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The resignation of Mr. Robertson, of Richmond — his Address. We give below the speech of Wyndham Robertson, Esq., one of the Delegates from this city, made in Wyndham Robertson, Esq., one of the Delegates from this city, made in the House on Saturday, resigning his seat. When this popular madness about the maximum shall have been cured, as it will be by the operations of the law proposed to good sense and firmness not to be drawn into the whirling vortex: Mr. Wyndham Robertson, of the city of Richmond, said he rose, not without some natural emotiodvance the public good — by one more anxious to promote it, it cannot. Mr. Robertson's remarks were listened to with deep interest, and as soon as he had conclu the resignation tendered this morning by the representative from Richmond, Mr. Robertson. He was a gentleman whose private qualities and representative abilities warting with so valuable a member. He, therefore, offered a resolution that Mr. Robertson be requested to withhold for the present his resignation to this body.
Wyndham Robertson, Esq. --This gentleman, one of the Delegates from this city, on Saturday last announced to the House his determination to resign his seat, having been induced to take this step by the resignation of Mr. Randolph, who had consaturday night meeting to vote for the maximum bill, and preferred to retire rather than obey. The farewell speech of Mr. Robertson was full of eloquence and feeling. He recognized the right of the constituency to instruct the representative, and ters of a legislative body to the worth of one of their associates. The Speaker communicated the vote of the House to Mr. Robertson, and he replied, temporarily withdrawing his resignation. We hope that upon calm reflection, and serious consideration of the very equivocal character of the instructions under which he withdrew, Mr. Robertson will make this withdrawal permanent. It would be a public calamity to lose at this time the benefit of high talent, large experience, and incorruptible in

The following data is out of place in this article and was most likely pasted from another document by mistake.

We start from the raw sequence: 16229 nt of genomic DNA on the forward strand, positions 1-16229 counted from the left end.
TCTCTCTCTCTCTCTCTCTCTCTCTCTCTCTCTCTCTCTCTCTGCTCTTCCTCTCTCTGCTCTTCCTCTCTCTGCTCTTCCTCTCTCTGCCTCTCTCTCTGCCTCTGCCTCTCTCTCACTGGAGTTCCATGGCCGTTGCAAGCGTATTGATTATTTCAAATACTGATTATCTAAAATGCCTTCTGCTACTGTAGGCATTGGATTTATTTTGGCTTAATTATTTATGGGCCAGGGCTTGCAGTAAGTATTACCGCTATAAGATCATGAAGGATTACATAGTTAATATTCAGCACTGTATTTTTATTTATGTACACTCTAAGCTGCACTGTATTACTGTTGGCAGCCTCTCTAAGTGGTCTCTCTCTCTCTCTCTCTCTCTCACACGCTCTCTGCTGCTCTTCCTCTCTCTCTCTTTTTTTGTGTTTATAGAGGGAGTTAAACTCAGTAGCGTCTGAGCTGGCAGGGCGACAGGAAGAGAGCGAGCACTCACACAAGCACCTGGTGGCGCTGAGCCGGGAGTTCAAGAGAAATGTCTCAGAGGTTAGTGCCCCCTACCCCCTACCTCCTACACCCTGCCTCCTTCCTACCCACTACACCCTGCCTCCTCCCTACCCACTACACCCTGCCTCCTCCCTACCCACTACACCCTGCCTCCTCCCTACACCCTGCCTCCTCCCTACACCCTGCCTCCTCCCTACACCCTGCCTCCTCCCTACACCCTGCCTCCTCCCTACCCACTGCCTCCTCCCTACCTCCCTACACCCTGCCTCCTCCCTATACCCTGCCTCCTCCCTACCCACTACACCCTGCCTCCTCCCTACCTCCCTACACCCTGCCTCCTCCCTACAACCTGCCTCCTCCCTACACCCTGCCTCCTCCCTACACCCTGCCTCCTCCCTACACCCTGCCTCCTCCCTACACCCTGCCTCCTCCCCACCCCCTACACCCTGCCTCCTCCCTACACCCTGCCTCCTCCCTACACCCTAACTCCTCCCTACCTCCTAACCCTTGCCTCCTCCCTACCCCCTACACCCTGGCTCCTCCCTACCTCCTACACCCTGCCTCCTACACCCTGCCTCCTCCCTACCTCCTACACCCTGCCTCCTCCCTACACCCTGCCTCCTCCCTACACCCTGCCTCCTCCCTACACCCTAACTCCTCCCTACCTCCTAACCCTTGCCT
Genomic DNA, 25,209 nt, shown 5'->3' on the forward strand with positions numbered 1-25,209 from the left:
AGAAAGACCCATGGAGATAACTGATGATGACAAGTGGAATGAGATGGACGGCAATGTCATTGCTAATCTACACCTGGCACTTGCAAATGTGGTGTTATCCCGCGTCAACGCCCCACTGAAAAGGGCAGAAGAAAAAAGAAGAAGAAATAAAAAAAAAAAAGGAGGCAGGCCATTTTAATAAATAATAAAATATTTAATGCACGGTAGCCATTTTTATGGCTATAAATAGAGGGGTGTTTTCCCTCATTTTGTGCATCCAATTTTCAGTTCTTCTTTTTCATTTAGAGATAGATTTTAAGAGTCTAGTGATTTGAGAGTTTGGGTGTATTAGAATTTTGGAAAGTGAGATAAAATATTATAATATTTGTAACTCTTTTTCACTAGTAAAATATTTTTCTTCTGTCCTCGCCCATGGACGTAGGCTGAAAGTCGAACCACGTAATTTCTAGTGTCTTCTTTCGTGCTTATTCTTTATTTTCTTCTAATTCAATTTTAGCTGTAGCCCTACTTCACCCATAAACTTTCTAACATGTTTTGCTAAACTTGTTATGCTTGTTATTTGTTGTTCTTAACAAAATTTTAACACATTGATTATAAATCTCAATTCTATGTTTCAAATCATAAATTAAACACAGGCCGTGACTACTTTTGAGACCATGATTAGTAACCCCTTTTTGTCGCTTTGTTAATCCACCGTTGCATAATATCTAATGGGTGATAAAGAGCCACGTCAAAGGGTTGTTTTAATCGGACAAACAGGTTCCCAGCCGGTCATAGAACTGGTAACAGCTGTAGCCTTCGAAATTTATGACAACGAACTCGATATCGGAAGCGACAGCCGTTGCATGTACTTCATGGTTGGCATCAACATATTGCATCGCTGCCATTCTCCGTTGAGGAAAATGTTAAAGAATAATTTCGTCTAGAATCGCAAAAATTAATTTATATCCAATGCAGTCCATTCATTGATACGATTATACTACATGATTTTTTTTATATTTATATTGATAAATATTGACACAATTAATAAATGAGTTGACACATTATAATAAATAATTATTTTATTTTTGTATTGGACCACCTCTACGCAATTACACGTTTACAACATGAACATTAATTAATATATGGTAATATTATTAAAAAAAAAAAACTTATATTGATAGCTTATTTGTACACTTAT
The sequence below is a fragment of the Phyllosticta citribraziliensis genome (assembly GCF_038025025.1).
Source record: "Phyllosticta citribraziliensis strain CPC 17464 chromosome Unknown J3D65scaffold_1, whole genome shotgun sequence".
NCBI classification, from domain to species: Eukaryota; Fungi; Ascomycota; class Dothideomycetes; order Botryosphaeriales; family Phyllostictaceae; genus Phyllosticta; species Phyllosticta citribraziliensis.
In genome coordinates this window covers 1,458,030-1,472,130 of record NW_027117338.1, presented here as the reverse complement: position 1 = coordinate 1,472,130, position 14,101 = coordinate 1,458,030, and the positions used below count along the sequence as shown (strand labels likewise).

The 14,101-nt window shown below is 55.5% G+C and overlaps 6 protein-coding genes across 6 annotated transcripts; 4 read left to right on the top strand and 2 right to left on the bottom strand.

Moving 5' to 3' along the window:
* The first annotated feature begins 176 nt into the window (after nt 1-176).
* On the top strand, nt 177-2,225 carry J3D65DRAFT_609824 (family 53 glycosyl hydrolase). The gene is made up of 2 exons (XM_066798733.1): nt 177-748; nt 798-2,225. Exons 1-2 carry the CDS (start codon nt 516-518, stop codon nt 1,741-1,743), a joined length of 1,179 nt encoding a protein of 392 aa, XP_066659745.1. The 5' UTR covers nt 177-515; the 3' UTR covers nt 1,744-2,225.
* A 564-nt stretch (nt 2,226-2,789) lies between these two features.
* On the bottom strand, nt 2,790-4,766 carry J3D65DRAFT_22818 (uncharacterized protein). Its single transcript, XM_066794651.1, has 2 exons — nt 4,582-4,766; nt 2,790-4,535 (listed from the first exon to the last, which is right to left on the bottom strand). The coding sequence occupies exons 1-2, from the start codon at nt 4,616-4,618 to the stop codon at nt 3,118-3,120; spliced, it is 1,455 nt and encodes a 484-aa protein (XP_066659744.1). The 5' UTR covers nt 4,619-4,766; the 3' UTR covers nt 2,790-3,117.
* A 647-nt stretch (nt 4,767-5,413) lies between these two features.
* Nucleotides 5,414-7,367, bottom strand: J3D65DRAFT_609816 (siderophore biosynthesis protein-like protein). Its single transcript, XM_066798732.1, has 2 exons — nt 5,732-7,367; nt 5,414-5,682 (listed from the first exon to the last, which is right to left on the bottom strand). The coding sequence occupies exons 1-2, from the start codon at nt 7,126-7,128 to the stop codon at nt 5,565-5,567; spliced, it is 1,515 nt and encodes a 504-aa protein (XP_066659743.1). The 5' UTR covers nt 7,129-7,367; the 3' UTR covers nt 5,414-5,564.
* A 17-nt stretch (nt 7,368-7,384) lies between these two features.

ported a bill to authorize the impressment of necessaries of life and transportation by the Central Lunatic Asylum, which, at the request of the Committee, was read once by its title and ordered to be printed. The following letter from Wyndham Robertson, Esq., with reference to his resignation, which was tendered on Saturday, was presented by Mr. Shackelford: To Hon. Hugh W. Sheffey, Speaker of the House of Delegates. Dear Sir: Sensible of no claims to the high and touching hon Begging you to offer my most profound thanks to the House for so great an honor as they have done me, and tendering them to you also for the obliging terms of your communication, I remain with the highest consideration, Your ob't serv't, Wyndham Robertson. The bill for the protection of the currency by suppressing exchange in gold and bank notes was taken up on its third reading. Mr. Brooke offered a ryder, exempting from the penalties prescribed in the act persons buying Federal